In U.S. Pat. No. 4,395,686 which issued on July 26, 1983 to J. D. Adam, the inventor herein, the patent of which is assigned to the assignee herein, a magnetostatic wave device is described comprising material suitable for propagating magnetostatic waves, an input and output transducer and a plurality of resistor strips spaced apart from one another and positioned above and transverse to the propagation path of the magnetostatic waves. The resistor strips function to attenuate selected modes of propagating magnetostatic waves occurring due to the finite width of the magnetostatic wave material.

BACKGROUND OF THE INVENTION

Field of the Invention

This invention relates to magnetostatic wave devices and more particularly to a magnetostatic wave delay line having a predetermined linear or quadratic phase variation over a predetermined frequency range.

Description of the Prior Art

In U.S. Pat. No. 4,314,214, which issued on Feb. 2, 1982 to J. P. Castera, P. Hartemann, and J. M. DuPont, a magnetostatic-wave device is described comprising a ferromagnetic layer for propagating magnetostatic waves along a path and an array of conductive strips positioned on the ferromagnetic layer such as shown in FIG. 1. Current is induced into the conducting strips by magnetostatic waves passing underneath these strips.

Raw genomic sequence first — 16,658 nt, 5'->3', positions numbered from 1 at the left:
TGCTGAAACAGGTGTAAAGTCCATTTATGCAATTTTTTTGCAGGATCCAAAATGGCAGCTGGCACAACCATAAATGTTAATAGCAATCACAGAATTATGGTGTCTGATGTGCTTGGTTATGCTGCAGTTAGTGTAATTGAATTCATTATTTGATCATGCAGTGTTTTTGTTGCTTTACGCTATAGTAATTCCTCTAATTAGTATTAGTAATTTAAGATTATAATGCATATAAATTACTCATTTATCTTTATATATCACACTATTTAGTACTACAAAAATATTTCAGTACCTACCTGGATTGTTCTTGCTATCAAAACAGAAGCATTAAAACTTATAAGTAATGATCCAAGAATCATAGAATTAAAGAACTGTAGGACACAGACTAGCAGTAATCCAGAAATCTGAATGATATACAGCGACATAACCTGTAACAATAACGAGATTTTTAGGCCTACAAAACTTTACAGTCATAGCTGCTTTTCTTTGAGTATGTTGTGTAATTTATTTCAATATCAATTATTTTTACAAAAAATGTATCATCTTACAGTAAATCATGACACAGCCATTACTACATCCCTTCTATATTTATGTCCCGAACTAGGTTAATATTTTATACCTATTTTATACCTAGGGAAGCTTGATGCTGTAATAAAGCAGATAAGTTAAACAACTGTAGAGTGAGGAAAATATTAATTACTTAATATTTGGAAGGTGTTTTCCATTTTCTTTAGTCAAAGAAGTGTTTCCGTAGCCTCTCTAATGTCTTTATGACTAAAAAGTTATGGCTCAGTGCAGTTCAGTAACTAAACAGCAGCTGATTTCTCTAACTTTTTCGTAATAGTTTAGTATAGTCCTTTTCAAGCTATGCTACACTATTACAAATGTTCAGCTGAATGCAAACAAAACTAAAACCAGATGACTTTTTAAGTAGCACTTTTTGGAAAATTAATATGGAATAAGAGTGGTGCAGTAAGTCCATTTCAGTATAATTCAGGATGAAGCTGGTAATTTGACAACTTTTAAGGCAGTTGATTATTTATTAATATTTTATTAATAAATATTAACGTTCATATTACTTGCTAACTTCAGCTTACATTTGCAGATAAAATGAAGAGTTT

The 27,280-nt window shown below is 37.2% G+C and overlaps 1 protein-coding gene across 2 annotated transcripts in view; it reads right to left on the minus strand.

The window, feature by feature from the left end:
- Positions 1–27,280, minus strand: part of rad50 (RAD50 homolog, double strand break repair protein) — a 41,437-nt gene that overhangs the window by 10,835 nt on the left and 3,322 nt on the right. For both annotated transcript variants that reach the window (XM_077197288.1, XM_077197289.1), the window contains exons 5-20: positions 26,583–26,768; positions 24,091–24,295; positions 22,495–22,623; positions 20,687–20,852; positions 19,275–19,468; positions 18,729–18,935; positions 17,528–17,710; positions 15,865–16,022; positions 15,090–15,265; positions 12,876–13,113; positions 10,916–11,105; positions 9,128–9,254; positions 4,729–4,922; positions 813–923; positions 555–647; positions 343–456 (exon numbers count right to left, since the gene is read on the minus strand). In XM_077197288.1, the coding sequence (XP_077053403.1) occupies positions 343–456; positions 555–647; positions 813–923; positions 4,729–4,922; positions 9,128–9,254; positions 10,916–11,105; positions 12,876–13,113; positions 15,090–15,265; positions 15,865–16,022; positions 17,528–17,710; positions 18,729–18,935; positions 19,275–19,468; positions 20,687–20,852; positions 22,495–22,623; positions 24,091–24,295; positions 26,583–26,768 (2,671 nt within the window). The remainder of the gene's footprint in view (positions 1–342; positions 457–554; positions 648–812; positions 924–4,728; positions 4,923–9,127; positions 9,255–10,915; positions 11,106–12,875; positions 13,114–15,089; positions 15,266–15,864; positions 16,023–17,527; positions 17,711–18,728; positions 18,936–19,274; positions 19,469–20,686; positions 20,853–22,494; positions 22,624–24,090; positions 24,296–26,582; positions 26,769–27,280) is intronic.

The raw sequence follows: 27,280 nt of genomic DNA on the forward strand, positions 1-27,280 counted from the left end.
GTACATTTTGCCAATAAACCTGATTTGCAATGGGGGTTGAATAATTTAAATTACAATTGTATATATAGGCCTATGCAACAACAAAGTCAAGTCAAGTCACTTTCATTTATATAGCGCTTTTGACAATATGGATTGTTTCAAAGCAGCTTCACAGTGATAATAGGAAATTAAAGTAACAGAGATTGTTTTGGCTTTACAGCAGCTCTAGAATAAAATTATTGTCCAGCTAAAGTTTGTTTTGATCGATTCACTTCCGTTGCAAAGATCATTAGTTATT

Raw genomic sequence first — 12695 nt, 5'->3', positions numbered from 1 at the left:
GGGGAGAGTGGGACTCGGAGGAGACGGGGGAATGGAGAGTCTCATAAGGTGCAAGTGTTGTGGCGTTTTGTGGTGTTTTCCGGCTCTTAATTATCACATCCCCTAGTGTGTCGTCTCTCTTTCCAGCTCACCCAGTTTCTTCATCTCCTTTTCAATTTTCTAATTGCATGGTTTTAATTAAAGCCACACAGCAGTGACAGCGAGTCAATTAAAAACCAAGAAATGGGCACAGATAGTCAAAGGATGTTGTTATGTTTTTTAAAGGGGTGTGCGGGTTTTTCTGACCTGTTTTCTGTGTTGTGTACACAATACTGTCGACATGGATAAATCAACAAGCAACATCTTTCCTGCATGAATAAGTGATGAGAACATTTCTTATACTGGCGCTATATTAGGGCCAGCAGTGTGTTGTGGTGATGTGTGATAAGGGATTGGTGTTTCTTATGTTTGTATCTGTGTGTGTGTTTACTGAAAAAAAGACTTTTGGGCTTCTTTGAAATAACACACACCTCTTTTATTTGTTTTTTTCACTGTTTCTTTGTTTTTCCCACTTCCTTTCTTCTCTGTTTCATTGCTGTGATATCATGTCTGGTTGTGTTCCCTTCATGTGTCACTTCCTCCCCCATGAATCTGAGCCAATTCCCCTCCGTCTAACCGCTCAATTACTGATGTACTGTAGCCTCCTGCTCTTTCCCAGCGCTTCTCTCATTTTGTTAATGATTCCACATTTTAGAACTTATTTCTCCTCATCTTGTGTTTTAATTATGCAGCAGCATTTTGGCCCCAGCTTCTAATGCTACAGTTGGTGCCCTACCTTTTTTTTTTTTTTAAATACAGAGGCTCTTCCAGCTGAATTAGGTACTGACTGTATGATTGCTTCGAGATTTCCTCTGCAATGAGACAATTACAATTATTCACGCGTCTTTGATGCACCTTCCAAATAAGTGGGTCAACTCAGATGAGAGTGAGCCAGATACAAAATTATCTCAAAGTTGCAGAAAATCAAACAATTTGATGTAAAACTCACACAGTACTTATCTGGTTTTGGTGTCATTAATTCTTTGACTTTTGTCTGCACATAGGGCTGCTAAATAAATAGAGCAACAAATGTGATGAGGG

In U.S. Pat. No. 3,935,550, which issued on Jan. 27, 1976 to J. D. Adam, the inventor herein, and J. H. Collins, a group delay equalizer was described incorporating a magnetostatic delay line such as shown in FIGS. 3A through 3C. In FIG. 7, a delay line is shown comprising YIG film 23 separated from a brass ground plane 22 by a dielectric layer 21. The dielectric layer 21 is formed from Gadolinium Gallium Garnet (GGG) on which the YIG film 23 was grown. FIG. 8 shows three curves 38 through 40 of delay per centimeter versus frequency over the frequency range 1 to 1.5 gigahertz calculated from equation (2) for a device having the dimensions D of 50 microns for dielectric spacing and T of 7 micrometers for YIG film thickness. At bias fields of 0, 20 and 40 Oersted respectively.

In U.S. Pat. No. 3,864,647, which issued on Feb. 4, 1975 to W. L. Bongianni, non-dispersive and linearly dispersive magnetic delay lines are described. FIG. 3 shows a delay line with magnetic wave active material 24 and 28 on either side of magnetic wave inactive material 22. FIG. 6 shows a delay line with a ground plane 48 covered by a layer of magnetic wave inactive material 46 covered by a layer of magnetic wave active material 44 covered with a layer of magnetic wave inactive material 42 covered with a layer of magnetic wave active material 41. FIG. 6 shows a linearly dispersive magnetic delay line.